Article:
Lysosomal Storage Diseases in Dogs
What are lysosomal storage diseases?
Lysosomal storage diseases are a group of disorders in which certain metabolic enzymes necessary for normal body functions are not produced by the body. Lysosomes are “recycling centers” in the cells and they process the worn-out materials in the cell back into substances that the cells can use. If the enzymes that are needed to metabolize specific substances in the cells are absent, accumulation of the unprocessed material causes tissue damage and organ system failure.
What causes lysosomal storage diseases?
Lysosomal storage diseases are rare and are inherited through recessive genes, meaning both parents are carriers. Responsible breeders remove these dogs from their breeding programs.
What are the clinical signs of lysosomal storage diseases?
The clinical signs of lysosomal storage diseases vary depending on the enzyme that is missing, the cells involved, and the material that is accumulating. In general, the most common symptoms seen in puppies with lysosomal storage diseases include failure to thrive, incoordination and balance issues, exercise intolerance, abnormal vision or progression to blindness, fainting, and seizures.
"The clinical signs of lysosomal storage diseases vary depending on the enzyme that is missing, the cells involved, and the material that is accumulating."
What are some examples of lysosomal storage diseases in dogs?
There are several formally described lysosomal storage diseases that affect dogs. Each has its own effects on the body, and each has certain breeds in which it tends to be found. These include:
Dogs with ceroid lipofuscinosis lack the enzyme that breaks down a type of fat that otherwise accumulates in nerve cells and in the liver, kidneys, and spleen. Associated signs include decreased vision, head tilt, dilated pupils, lameness, dementia, seizures, and balance problems. Breeds most often affected include the Border Collie, Chihuahua, Cocker Spaniel, Dachshund, English Setter, Golden Retriever, and Saluki. Prognosis is poor, and many dogs are euthanized shortly after diagnosis.
Dogs affected by gangliosidosis lack the enzyme that breaks down a molecule on the surface of the brain and neural cells. Clinical signs include decreased vision, nystagmus (twitching of the eyes), lethargy, weakness, dementia, tremors, incoordination, seizures, and a stiff gait. Breeds most often affected include the Beagle, English Springer Spaniel, German Shorthaired Pointer, Japanese Chin, Portuguese Water Dog, Shiba Inu, Siberian Husky, and Toy Poodle. Prognosis is very poor, and most dogs are euthanized before one year of age.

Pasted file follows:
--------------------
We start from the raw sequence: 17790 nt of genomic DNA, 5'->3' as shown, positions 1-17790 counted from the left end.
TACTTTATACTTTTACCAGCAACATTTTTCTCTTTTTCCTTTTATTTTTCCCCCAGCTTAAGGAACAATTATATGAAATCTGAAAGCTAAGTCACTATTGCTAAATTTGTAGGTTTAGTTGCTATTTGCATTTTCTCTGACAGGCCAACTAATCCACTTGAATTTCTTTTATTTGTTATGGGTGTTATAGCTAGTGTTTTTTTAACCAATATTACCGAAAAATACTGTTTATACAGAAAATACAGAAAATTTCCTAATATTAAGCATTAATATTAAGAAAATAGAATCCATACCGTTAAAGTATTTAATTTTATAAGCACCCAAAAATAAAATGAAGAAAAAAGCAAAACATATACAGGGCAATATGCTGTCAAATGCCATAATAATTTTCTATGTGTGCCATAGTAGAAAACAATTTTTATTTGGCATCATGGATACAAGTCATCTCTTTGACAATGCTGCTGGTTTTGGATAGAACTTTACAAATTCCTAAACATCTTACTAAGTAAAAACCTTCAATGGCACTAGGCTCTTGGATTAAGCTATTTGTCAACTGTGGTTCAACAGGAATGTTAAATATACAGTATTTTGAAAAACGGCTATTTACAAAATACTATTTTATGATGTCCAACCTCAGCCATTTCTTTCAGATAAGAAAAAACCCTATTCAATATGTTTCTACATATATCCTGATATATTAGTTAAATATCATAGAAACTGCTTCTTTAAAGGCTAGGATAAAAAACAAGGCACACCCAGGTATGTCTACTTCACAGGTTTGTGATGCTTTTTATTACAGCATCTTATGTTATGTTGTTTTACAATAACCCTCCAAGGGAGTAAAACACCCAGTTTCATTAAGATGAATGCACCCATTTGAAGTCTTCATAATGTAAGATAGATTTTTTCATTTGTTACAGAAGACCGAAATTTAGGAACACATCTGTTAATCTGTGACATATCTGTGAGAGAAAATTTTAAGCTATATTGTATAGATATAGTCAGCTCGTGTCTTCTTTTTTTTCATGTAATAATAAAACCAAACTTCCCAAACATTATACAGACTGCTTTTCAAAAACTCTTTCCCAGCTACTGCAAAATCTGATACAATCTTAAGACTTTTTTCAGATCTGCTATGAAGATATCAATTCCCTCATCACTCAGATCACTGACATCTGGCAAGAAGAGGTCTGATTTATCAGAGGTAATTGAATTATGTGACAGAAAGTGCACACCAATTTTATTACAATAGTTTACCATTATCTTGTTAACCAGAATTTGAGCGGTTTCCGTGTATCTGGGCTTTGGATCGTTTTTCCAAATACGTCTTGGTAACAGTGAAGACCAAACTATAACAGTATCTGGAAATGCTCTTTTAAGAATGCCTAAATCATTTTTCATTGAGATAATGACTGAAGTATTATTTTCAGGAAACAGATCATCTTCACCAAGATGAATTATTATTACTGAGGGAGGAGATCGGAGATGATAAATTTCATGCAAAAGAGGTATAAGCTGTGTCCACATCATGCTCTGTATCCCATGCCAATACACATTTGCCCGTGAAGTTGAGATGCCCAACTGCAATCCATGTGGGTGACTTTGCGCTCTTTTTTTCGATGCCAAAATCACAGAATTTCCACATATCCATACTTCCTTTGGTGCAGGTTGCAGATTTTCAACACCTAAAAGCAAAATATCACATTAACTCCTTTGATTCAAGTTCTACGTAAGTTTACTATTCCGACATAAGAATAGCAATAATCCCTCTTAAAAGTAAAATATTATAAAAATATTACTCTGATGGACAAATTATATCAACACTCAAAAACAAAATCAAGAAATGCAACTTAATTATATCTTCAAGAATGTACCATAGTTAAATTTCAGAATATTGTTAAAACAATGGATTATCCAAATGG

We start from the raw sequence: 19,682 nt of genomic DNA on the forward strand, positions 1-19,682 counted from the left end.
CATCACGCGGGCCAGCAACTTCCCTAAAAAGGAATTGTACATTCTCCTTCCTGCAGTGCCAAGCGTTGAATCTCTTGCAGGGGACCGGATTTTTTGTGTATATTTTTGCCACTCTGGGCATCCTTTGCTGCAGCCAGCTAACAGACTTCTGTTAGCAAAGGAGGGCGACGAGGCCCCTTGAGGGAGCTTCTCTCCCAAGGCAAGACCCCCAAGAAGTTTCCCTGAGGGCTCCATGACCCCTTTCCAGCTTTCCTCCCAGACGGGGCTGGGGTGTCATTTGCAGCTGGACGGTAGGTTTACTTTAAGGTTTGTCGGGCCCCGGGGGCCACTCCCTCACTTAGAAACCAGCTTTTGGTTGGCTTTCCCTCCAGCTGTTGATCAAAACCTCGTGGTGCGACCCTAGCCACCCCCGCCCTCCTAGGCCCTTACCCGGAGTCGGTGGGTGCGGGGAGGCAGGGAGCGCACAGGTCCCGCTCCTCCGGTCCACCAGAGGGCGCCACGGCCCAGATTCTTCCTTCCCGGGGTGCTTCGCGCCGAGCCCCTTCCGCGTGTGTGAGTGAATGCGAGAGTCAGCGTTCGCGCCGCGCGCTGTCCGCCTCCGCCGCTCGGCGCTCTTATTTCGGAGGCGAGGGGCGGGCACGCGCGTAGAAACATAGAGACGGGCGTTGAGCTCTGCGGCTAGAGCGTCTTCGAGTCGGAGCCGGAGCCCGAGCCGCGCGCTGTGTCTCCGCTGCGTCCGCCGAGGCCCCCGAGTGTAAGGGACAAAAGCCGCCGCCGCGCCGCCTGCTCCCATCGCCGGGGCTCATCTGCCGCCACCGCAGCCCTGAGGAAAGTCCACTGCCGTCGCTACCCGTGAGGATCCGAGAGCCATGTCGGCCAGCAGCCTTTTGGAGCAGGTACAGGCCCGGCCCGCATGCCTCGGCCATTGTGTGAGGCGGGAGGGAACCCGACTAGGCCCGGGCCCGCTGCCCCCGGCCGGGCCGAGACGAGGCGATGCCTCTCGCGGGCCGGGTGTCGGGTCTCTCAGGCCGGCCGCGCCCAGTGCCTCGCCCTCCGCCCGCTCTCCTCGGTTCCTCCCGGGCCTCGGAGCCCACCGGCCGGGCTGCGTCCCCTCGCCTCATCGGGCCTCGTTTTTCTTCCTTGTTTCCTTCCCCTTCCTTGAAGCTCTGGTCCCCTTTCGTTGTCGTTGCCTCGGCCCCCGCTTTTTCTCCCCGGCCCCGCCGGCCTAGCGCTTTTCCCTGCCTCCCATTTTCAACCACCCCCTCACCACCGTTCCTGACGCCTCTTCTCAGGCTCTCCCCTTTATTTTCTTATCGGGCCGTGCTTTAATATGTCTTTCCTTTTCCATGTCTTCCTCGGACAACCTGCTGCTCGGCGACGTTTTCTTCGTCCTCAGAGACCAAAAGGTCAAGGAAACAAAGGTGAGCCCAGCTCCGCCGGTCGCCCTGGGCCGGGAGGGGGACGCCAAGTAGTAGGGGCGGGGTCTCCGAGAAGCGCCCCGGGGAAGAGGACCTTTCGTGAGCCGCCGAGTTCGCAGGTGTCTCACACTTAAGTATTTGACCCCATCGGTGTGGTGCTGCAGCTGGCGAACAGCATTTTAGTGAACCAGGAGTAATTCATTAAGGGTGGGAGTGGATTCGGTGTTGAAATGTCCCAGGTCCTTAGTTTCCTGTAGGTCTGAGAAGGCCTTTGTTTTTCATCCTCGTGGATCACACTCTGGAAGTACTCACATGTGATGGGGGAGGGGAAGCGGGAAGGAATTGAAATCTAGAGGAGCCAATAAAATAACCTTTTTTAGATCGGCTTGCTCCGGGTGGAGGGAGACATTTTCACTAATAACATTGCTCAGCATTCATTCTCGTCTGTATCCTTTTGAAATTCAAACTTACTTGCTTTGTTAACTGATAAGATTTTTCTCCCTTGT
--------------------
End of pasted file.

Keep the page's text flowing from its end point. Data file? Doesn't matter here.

"The disorders manifest shortly after birth, progress rapidly, and the affected dogs typically die between four and six months of age."
Globoid cell leukodystrophy (GCL)
This condition is also known as Krabbe's disease and affected dogs lack an enzyme that breaks down a fat that influences nerve impulse transmission. Associated symptoms include decreased vision, tremors, incoordination, seizures, muscle atrophy, deafness, and partial paralysis. Breeds most often affected include the West Highland White Terrier, Cairn Terrier, and Irish Setters. Prognosis is very poor, and most dogs are euthanized before one year of age.
Dogs affected by mucopolysaccharidosis lack the enzyme that breaks down one of the building blocks of cartilage, bone, tendons, skin, connective tissues, and the corneas. Clinical signs include weakness that starts in the rear legs and progresses to all four limbs, muscle-bone disproportion, and clouded corneas. Commonly affected breeds include the Rottweiler, Boston Terrier, Retrievers (Chesapeake Bay, Labrador, and Golden), German Shepherd, Miniature Pinscher, and Plott Hound. Prognosis is poor, and many dogs don't make it to adulthood.
Pyruvate kinase deficiency
Dogs with Pyruvate kinase deficiency lack the enzyme that involves the metabolism of red blood cells. Clinical signs include anemia, weakness, muscle wasting, jaundice (yellowish mucous membranes), and elevated heart rate. Commonly affected breeds include the Basenji, Beagle, Cairn Terrier, Dachshund, Pug, and West Highland White Terrier. Prognosis is guarded and seems to vary depending on the breed. Some dogs will live for a few years before succumbing to disease.
Is there any treatment for lysosomal storage diseases?
Unfortunately, lysosomal storage diseases are uniformly fatal. The disorders manifest shortly after birth, progress rapidly, and the affected dogs typically die between four and six months of age. The missing enzymes are involved in basic metabolic functions, and without them, the body simply cannot function and thrive. These are a devastating group of diseases, and it is fortunate that they are quite rare.
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